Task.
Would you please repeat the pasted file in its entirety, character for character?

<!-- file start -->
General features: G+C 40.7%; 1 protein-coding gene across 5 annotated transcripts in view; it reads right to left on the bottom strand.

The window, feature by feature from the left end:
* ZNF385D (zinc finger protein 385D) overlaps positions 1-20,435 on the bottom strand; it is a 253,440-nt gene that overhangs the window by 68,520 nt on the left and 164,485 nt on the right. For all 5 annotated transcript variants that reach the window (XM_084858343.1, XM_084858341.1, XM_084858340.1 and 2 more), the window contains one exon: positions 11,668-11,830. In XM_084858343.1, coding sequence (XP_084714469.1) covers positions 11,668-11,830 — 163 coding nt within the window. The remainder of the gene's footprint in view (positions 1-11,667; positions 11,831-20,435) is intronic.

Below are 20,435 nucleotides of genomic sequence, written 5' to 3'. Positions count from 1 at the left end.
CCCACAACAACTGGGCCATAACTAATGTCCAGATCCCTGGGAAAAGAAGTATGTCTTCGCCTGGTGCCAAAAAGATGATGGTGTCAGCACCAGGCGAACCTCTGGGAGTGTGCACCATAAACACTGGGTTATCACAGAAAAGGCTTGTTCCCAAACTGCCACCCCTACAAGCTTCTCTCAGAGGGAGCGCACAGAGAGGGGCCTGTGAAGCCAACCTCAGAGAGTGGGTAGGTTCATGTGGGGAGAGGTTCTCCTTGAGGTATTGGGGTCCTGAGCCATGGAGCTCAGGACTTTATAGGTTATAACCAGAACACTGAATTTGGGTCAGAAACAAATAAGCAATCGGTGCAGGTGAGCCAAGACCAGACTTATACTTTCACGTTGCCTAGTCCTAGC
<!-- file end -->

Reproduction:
General features: G+C 40.7%; 1 protein-coding gene across 5 annotated transcripts in view; it reads right to left on the bottom strand.

The window, feature by feature from the left end:
* ZNF385D (zinc finger protein 385D) overlaps positions 1-20,435 on the bottom strand; it is a 253,440-nt gene that overhangs the window by 68,520 nt on the left and 164,485 nt on the right. For all 5 annotated transcript variants that reach the window (XM_084858343.1, XM_084858341.1, XM_084858340.1 and 2 more), the window contains one exon: positions 11,668-11,830. In XM_084858343.1, coding sequence (XP_084714469.1) covers positions 11,668-11,830 — 163 coding nt within the window. The remainder of the gene's footprint in view (positions 1-11,667; positions 11,831-20,435) is intronic.

Below are 20,435 nucleotides of genomic sequence, written 5' to 3'. Positions count from 1 at the left end.
CCCACAACAACTGGGCCATAACTAATGTCCAGATCCCTGGGAAAAGAAGTATGTCTTCGCCTGGTGCCAAAAAGATGATGGTGTCAGCACCAGGCGAACCTCTGGGAGTGTGCACCATAAACACTGGGTTATCACAGAAAAGGCTTGTTCCCAAACTGCCACCCCTACAAGCTTCTCTCAGAGGGAGCGCACAGAGAGGGGCCTGTGAAGCCAACCTCAGAGAGTGGGTAGGTTCATGTGGGGAGAGGTTCTCCTTGAGGTATTGGGGTCCTGAGCCATGGAGCTCAGGACTTTATAGGTTATAACCAGAACACTGAATTTGGGTCAGAAACAAATAAGCAATCGGTGCAGGTGAGCCAAGACCAGACTTATACTTTCACGTTGCCTAGTCCTAGC